So what could one side offer the other? President Trump could offer the Democrats some significant concessions on other immigration-related issues to get his wall funding. There has been more talk on the Right about a wall-for-DACA deal in the last day or so, for instance, even though President Trump has rejected precisely such a deal in the past. But it’s not actually clear that Nancy Pelosi has the leeway from her activists to permit wall funding even for a meaningful concession. And it’s not clear the president has that leeway either. Pelosi, meanwhile, doesn’t have much to offer Trump in place of wall funding. The administration doesn’t really have a legislative agenda and the president doesn’t really have the kinds of durable priorities that could make negotiation possible. It is also clear, after Trump’s embarrassing about-face in late December that led to the shutdown, that the president is very easily manipulated by pressure from some of his own supporters. Trump is a weak-willed narcissist, and he is not going to be able to do much that isn’t popular on the cable-news shows he watches.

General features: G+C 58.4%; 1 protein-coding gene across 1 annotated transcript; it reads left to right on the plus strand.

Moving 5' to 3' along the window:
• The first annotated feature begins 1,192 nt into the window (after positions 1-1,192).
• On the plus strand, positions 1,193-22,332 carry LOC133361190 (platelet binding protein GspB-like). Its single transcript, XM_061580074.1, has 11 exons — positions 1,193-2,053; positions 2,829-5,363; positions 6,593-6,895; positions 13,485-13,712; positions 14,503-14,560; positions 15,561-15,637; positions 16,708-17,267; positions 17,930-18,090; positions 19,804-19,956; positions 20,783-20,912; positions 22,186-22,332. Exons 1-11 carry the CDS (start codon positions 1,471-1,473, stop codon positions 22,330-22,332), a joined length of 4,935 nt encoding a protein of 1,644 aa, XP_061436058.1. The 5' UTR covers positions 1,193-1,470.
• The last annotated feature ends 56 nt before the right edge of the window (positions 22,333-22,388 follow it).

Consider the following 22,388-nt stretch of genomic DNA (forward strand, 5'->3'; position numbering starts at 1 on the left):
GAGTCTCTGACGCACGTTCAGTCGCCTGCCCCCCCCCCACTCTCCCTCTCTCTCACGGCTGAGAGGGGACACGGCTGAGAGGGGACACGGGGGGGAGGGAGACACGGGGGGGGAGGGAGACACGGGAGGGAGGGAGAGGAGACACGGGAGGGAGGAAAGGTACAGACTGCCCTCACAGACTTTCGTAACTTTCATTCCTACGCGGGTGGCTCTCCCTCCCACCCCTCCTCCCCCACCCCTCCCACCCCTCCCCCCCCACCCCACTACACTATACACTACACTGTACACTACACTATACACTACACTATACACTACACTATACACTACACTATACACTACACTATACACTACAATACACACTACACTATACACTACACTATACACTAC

Could one side impose real pain on the other? Here we confront the strange fact that neither party is all that confident that it understands public opinion at this point. Is the wall popular or not? Would a public-pressure campaign that accuses the Democrats of being soft on border security create political problems for the Democrats? That kind of campaign is about all the administration can do, and it probably will do it (though the total lack of any attempt at public persuasion of any kind so far in this showdown has been striking). But it’s not easy to say if it will really hurt. The Democrats might have a few more arrows in their quiver because they control the House, and so can force uncomfortable votes on House Republicans. Put a bill on the floor that gives Trump most of the wall funding he wants but ends the so-called Mexico City policy that prohibits funding abortion in foreign aid, for instance. There is an endless number of such games they could play, but again it’s not clear if Pelosi has the running room to do that, or if Republicans would really find it painful to just vote “no” on all such moves.